6 hours later, we finally made it to a snowmobile trail we knew must lead
to our destination near the Waterbury Reservoir.    

Screaming in the darkness, we had at last found some sustained
downhill pitch.  Our wails were lost amongst the darkness of the forest
as we bombed down the hard packed snow machine tracks.  At last, we made
the paved reservoir access road, only to learn that the car had been spotted
another half mile away. 

The trip had been completely worth it, but it taught this
author some hard lessons about backcountry adventures: 

1)     If it’s too late to start, don’t! 

2)     Make sure you know exactly what
gear you’ll need, know how to use it flawlessly, and carry back ups or
contingency plans should you break or lose something that could end up
being crucial to your survival.

3)     Pad your time estimates to accommodate
Mr. Murphy and his law. 

4)     Carry a good attitude at all
times.  It’s your best friend in trying times.

We’d been all alone, breaking trail in a remote corner of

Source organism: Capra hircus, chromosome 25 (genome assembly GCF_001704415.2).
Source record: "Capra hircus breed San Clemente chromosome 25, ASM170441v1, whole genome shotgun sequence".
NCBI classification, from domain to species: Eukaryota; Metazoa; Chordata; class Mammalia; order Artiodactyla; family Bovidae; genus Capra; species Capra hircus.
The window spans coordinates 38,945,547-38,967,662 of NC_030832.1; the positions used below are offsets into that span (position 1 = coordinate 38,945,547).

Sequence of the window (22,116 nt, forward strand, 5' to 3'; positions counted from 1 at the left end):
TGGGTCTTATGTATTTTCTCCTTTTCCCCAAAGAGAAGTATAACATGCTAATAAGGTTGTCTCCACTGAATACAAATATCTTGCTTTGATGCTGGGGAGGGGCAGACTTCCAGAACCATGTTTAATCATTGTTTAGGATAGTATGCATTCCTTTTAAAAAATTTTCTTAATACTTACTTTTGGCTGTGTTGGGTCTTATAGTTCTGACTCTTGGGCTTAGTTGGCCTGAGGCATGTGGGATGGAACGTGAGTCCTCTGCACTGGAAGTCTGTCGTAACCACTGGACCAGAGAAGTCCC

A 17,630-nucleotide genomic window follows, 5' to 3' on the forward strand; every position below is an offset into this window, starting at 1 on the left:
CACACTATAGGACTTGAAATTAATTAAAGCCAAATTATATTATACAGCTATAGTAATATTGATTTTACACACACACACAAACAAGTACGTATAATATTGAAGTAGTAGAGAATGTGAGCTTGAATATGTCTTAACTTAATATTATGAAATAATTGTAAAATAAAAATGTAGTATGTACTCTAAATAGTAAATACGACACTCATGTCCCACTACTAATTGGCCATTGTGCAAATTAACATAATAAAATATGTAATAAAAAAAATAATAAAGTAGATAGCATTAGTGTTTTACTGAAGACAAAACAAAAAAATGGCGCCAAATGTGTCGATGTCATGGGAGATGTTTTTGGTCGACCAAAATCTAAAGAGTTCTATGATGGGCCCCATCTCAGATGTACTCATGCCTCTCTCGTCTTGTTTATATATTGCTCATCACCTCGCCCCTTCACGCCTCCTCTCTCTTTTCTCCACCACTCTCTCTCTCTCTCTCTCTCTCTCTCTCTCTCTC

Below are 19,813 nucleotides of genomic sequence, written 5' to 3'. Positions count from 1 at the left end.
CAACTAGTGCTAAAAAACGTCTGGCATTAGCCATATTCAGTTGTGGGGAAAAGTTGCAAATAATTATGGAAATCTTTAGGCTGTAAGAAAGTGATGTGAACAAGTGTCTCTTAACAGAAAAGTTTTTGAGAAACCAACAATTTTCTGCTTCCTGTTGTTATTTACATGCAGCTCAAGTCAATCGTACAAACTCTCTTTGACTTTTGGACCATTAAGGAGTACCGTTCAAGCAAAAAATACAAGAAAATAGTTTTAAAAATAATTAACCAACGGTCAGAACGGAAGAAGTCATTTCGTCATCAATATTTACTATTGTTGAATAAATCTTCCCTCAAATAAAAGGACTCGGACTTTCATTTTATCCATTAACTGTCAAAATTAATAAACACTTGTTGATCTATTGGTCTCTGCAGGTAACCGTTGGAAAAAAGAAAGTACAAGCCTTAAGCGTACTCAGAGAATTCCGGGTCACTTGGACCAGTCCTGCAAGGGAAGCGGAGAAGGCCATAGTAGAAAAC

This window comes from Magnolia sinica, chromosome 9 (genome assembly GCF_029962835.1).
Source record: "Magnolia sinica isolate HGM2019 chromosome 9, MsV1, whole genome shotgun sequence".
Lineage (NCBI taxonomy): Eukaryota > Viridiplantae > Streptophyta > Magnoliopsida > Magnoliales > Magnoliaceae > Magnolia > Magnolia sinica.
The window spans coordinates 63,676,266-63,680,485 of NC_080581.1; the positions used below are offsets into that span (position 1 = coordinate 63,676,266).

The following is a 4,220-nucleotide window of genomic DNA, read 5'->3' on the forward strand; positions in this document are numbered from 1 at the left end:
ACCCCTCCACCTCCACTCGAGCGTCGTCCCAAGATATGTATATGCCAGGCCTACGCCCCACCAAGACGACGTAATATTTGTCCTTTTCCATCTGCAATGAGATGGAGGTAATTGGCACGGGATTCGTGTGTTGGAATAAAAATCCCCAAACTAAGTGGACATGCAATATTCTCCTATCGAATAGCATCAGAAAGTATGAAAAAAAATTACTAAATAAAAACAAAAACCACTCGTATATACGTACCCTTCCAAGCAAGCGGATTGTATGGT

the Green Mountains in the midst of a snowstorm.  Sure, we’d ridden a
lift at the start, but we’d paid for our serene surroundings with plenty
of uphill sweat.  There were no views on our particular trip, other than
endless white and endless glades.  We’d relied on each other and trusted
in ourselves.  We never found the long downhill cruise we’d hoped for,
but it hardly mattered.  We’d been lucky enough to have wild snow all
to ourselves.       

Bolton’s next major challenge is to provide more beds, as holiday weekends
tend to get booked.  That involves some major legal hurdles in the Green Mountain
State, but if anyone can clear those hurdles, it’s Hamilton and his right hand
man, John Biondolillo.  Both are no-nonsense types who won’t spend a dime unless
there are quantifiable and likely paybacks.  Hopefully, Bolton will grow slowly,
and never sully its pristine backcountry with rows upon rows of condos.  It’s
unlikely, as Hamilton’s vision is for rustic cabin properties, with large plots